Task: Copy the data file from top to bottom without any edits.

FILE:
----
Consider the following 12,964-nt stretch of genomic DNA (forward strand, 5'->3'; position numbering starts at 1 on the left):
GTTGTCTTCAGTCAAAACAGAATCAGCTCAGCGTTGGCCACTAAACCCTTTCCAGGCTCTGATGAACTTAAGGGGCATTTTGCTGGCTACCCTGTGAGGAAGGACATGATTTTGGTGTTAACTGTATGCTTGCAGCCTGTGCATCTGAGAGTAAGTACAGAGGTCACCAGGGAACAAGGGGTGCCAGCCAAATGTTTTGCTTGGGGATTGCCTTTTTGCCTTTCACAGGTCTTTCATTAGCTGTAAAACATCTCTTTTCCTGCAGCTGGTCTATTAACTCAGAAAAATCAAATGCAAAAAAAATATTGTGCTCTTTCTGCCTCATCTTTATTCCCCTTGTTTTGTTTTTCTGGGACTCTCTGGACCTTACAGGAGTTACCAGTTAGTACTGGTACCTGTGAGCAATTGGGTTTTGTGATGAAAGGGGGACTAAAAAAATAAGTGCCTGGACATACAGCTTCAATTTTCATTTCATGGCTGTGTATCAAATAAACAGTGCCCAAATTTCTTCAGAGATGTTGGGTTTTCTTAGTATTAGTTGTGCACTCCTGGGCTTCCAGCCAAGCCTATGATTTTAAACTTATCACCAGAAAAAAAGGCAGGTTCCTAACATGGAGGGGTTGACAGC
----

Consider the following 12,964-nt stretch of genomic DNA (forward strand, 5'->3'; position numbering starts at 1 on the left):
GTTGTCTTCAGTCAAAACAGAATCAGCTCAGCGTTGGCCACTAAACCCTTTCCAGGCTCTGATGAACTTAAGGGGCATTTTGCTGGCTACCCTGTGAGGAAGGACATGATTTTGGTGTTAACTGTATGCTTGCAGCCTGTGCATCTGAGAGTAAGTACAGAGGTCACCAGGGAACAAGGGGTGCCAGCCAAATGTTTTGCTTGGGGATTGCCTTTTTGCCTTTCACAGGTCTTTCATTAGCTGTAAAACATCTCTTTTCCTGCAGCTGGTCTATTAACTCAGAAAAATCAAATGCAAAAAAAATATTGTGCTCTTTCTGCCTCATCTTTATTCCCCTTGTTTTGTTTTTCTGGGACTCTCTGGACCTTACAGGAGTTACCAGTTAGTACTGGTACCTGTGAGCAATTGGGTTTTGTGATGAAAGGGGGACTAAAAAAATAAGTGCCTGGACATACAGCTTCAATTTTCATTTCATGGCTGTGTATCAAATAAACAGTGCCCAAATTTCTTCAGAGATGTTGGGTTTTCTTAGTATTAGTTGTGCACTCCTGGGCTTCCAGCCAAGCCTATGATTTTAAACTTATCACCAGAAAAAAAGGCAGGTTCCTAACATGGAGGGGTTGACAGC